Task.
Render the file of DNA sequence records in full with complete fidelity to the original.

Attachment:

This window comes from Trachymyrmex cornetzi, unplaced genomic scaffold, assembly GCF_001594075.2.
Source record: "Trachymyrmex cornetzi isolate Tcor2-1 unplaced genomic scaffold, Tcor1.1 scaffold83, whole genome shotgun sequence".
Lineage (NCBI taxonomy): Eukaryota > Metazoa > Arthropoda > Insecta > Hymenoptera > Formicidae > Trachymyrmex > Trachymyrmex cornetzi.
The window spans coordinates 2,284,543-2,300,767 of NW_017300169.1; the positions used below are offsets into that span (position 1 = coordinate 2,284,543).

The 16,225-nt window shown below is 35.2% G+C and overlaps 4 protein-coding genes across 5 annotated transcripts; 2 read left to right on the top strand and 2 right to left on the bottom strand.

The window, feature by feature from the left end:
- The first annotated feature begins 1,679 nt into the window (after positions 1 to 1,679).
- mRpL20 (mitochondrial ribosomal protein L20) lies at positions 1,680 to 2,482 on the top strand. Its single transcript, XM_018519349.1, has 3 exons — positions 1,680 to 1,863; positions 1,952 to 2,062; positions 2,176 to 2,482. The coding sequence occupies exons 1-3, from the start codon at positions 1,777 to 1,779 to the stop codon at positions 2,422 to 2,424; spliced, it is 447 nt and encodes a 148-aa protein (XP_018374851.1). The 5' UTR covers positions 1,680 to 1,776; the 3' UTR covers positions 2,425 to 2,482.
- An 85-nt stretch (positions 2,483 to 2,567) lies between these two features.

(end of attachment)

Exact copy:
This window comes from Trachymyrmex cornetzi, unplaced genomic scaffold, assembly GCF_001594075.2.
Source record: "Trachymyrmex cornetzi isolate Tcor2-1 unplaced genomic scaffold, Tcor1.1 scaffold83, whole genome shotgun sequence".
Lineage (NCBI taxonomy): Eukaryota > Metazoa > Arthropoda > Insecta > Hymenoptera > Formicidae > Trachymyrmex > Trachymyrmex cornetzi.
The window spans coordinates 2,284,543-2,300,767 of NW_017300169.1; the positions used below are offsets into that span (position 1 = coordinate 2,284,543).

The 16,225-nt window shown below is 35.2% G+C and overlaps 4 protein-coding genes across 5 annotated transcripts; 2 read left to right on the top strand and 2 right to left on the bottom strand.

The window, feature by feature from the left end:
- The first annotated feature begins 1,679 nt into the window (after positions 1 to 1,679).
- mRpL20 (mitochondrial ribosomal protein L20) lies at positions 1,680 to 2,482 on the top strand. Its single transcript, XM_018519349.1, has 3 exons — positions 1,680 to 1,863; positions 1,952 to 2,062; positions 2,176 to 2,482. The coding sequence occupies exons 1-3, from the start codon at positions 1,777 to 1,779 to the stop codon at positions 2,422 to 2,424; spliced, it is 447 nt and encodes a 148-aa protein (XP_018374851.1). The 5' UTR covers positions 1,680 to 1,776; the 3' UTR covers positions 2,425 to 2,482.
- An 85-nt stretch (positions 2,483 to 2,567) lies between these two features.